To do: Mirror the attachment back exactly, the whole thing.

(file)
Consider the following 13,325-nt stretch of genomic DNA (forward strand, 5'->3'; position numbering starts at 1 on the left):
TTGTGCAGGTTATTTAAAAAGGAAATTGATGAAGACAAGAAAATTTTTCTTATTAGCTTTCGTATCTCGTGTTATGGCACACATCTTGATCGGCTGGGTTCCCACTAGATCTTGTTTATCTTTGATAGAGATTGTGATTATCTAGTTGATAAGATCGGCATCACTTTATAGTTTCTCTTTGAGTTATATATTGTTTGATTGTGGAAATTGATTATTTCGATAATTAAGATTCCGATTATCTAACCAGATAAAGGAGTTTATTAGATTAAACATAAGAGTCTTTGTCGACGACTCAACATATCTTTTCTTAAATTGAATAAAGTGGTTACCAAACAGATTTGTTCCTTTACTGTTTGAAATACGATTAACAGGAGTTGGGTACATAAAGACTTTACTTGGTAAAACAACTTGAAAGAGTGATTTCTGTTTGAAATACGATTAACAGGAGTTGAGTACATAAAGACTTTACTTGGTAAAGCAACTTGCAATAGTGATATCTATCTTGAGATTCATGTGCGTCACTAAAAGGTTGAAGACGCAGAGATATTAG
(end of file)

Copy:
Consider the following 13,325-nt stretch of genomic DNA (forward strand, 5'->3'; position numbering starts at 1 on the left):
TTGTGCAGGTTATTTAAAAAGGAAATTGATGAAGACAAGAAAATTTTTCTTATTAGCTTTCGTATCTCGTGTTATGGCACACATCTTGATCGGCTGGGTTCCCACTAGATCTTGTTTATCTTTGATAGAGATTGTGATTATCTAGTTGATAAGATCGGCATCACTTTATAGTTTCTCTTTGAGTTATATATTGTTTGATTGTGGAAATTGATTATTTCGATAATTAAGATTCCGATTATCTAACCAGATAAAGGAGTTTATTAGATTAAACATAAGAGTCTTTGTCGACGACTCAACATATCTTTTCTTAAATTGAATAAAGTGGTTACCAAACAGATTTGTTCCTTTACTGTTTGAAATACGATTAACAGGAGTTGGGTACATAAAGACTTTACTTGGTAAAACAACTTGAAAGAGTGATTTCTGTTTGAAATACGATTAACAGGAGTTGAGTACATAAAGACTTTACTTGGTAAAGCAACTTGCAATAGTGATATCTATCTTGAGATTCATGTGCGTCACTAAAAGGTTGAAGACGCAGAGATATTAG